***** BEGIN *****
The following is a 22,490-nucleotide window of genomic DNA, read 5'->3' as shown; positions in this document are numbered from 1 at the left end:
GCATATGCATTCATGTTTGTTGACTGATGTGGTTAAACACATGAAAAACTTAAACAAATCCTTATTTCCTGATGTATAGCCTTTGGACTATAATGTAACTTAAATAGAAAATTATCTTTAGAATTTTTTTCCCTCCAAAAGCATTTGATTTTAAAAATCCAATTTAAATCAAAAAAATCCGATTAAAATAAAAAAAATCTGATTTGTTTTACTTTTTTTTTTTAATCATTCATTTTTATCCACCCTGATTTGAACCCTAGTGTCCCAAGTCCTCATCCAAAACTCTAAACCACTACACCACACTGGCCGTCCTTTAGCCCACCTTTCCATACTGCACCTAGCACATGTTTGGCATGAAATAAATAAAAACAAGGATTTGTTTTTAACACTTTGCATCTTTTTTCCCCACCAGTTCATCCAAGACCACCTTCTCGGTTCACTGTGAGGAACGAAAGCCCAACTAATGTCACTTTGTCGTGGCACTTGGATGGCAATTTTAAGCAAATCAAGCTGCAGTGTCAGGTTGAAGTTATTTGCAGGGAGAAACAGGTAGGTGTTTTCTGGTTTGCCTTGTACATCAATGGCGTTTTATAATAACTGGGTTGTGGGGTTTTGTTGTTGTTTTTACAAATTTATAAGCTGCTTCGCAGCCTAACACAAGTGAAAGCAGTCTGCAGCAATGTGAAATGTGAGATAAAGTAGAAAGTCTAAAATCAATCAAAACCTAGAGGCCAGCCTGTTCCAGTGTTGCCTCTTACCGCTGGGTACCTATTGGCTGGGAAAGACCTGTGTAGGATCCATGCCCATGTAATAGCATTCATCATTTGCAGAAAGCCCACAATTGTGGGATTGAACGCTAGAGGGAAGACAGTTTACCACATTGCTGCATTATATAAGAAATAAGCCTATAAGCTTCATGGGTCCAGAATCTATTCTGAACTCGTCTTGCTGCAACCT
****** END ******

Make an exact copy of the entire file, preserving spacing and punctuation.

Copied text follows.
The following is a 22,490-nucleotide window of genomic DNA, read 5'->3' as shown; positions in this document are numbered from 1 at the left end:
GCATATGCATTCATGTTTGTTGACTGATGTGGTTAAACACATGAAAAACTTAAACAAATCCTTATTTCCTGATGTATAGCCTTTGGACTATAATGTAACTTAAATAGAAAATTATCTTTAGAATTTTTTTCCCTCCAAAAGCATTTGATTTTAAAAATCCAATTTAAATCAAAAAAATCCGATTAAAATAAAAAAAATCTGATTTGTTTTACTTTTTTTTTTTAATCATTCATTTTTATCCACCCTGATTTGAACCCTAGTGTCCCAAGTCCTCATCCAAAACTCTAAACCACTACACCACACTGGCCGTCCTTTAGCCCACCTTTCCATACTGCACCTAGCACATGTTTGGCATGAAATAAATAAAAACAAGGATTTGTTTTTAACACTTTGCATCTTTTTTCCCCACCAGTTCATCCAAGACCACCTTCTCGGTTCACTGTGAGGAACGAAAGCCCAACTAATGTCACTTTGTCGTGGCACTTGGATGGCAATTTTAAGCAAATCAAGCTGCAGTGTCAGGTTGAAGTTATTTGCAGGGAGAAACAGGTAGGTGTTTTCTGGTTTGCCTTGTACATCAATGGCGTTTTATAATAACTGGGTTGTGGGGTTTTGTTGTTGTTTTTACAAATTTATAAGCTGCTTCGCAGCCTAACACAAGTGAAAGCAGTCTGCAGCAATGTGAAATGTGAGATAAAGTAGAAAGTCTAAAATCAATCAAAACCTAGAGGCCAGCCTGTTCCAGTGTTGCCTCTTACCGCTGGGTACCTATTGGCTGGGAAAGACCTGTGTAGGATCCATGCCCATGTAATAGCATTCATCATTTGCAGAAAGCCCACAATTGTGGGATTGAACGCTAGAGGGAAGACAGTTTACCACATTGCTGCATTATATAAGAAATAAGCCTATAAGCTTCATGGGTCCAGAATCTATTCTGAACTCGTCTTGCTGCAACCT